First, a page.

The funeral of the famous anarchist Peter Kropotkin in Moscow on 13 February 1921 grew into a monumental demonstration. This was the last time the anarchist movement in Russia manifested itself. In the course of the same year it was to be smothered by the Bolshevik party, its leaders arrested, killed, on the run or deported.
Deportation befell Grigori Maksimov (1893-1950) who had represented the Russian Confederation of Anarcho-Syndicalists at Kropotkins burial. Maksimov arranged for a photo report of the ceremony that started at the home of the deceased in the village of Dmitrov and ended at the graveyard of the Novodevičy monastery, with an in-state and procession in Moscow in between. The photoreport was meant to become a memorial album (Berlin 1922) to 'make humanity acquainted with the work of Kropotkin'. No doubt its simultaneous goal was to show the power of the Russian anarchist movement.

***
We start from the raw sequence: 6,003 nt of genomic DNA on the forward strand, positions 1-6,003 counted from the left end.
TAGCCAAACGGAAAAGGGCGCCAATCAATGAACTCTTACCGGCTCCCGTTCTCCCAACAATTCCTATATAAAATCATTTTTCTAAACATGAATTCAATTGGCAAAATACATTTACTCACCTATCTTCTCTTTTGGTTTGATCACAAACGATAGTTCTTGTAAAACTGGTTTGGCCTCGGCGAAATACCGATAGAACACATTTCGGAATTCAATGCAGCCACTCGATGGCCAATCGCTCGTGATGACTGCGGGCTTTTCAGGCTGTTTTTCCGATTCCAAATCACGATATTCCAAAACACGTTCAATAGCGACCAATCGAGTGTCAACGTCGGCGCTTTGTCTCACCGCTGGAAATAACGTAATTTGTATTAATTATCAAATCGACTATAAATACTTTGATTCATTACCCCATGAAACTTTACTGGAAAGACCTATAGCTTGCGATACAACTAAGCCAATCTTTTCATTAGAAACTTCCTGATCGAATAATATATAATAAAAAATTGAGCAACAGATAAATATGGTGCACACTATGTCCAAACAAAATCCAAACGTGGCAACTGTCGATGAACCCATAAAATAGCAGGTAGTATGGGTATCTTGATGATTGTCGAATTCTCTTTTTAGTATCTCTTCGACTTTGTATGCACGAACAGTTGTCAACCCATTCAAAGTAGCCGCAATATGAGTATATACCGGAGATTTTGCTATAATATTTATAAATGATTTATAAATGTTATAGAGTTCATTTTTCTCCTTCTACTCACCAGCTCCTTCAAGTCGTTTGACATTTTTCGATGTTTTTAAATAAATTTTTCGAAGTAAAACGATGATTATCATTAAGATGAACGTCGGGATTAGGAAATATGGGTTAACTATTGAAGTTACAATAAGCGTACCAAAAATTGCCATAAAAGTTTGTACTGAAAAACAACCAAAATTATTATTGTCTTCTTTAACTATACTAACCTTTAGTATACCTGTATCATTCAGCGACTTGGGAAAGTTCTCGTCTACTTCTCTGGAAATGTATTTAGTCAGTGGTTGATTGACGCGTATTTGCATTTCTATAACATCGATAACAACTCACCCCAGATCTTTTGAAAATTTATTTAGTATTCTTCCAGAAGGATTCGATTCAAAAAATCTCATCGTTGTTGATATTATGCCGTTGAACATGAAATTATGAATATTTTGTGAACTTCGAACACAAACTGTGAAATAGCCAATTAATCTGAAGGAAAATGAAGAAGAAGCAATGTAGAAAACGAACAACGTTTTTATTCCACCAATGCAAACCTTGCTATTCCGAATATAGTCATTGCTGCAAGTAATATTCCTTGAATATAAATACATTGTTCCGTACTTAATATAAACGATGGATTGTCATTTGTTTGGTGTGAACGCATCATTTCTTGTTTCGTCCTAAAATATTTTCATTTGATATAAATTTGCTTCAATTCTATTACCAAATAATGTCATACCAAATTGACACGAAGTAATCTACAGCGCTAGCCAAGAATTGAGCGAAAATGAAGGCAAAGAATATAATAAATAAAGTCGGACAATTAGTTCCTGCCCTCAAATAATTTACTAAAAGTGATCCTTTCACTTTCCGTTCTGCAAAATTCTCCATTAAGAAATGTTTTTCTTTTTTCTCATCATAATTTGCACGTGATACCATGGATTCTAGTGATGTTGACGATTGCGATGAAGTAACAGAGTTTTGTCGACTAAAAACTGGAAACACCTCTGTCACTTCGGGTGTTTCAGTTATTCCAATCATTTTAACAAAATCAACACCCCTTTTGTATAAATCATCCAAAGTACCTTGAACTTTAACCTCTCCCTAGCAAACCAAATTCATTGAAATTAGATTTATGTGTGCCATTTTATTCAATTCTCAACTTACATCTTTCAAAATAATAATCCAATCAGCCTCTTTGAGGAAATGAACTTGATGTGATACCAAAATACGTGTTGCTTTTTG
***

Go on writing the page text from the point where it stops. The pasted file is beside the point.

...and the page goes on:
When Kropotkin died, a few weeks before the Kronstadt rebellion, the repression of anarchists in Russia had not been completed yet. There still was some room for the 'Anarchist Funeral Committee' to negotiate with the authorities, but many incidents occurred. Its main problem was to get permission to release the imprisoned anarchists during the day of the burial. The American-Russian anarchists Alexander Berkman and Emma Goldman and some other prominent anarchists from abroad were present at the funeral.
The IISH presents a dozen original pictures from the Maksimov collection together with the eyewitness accounts.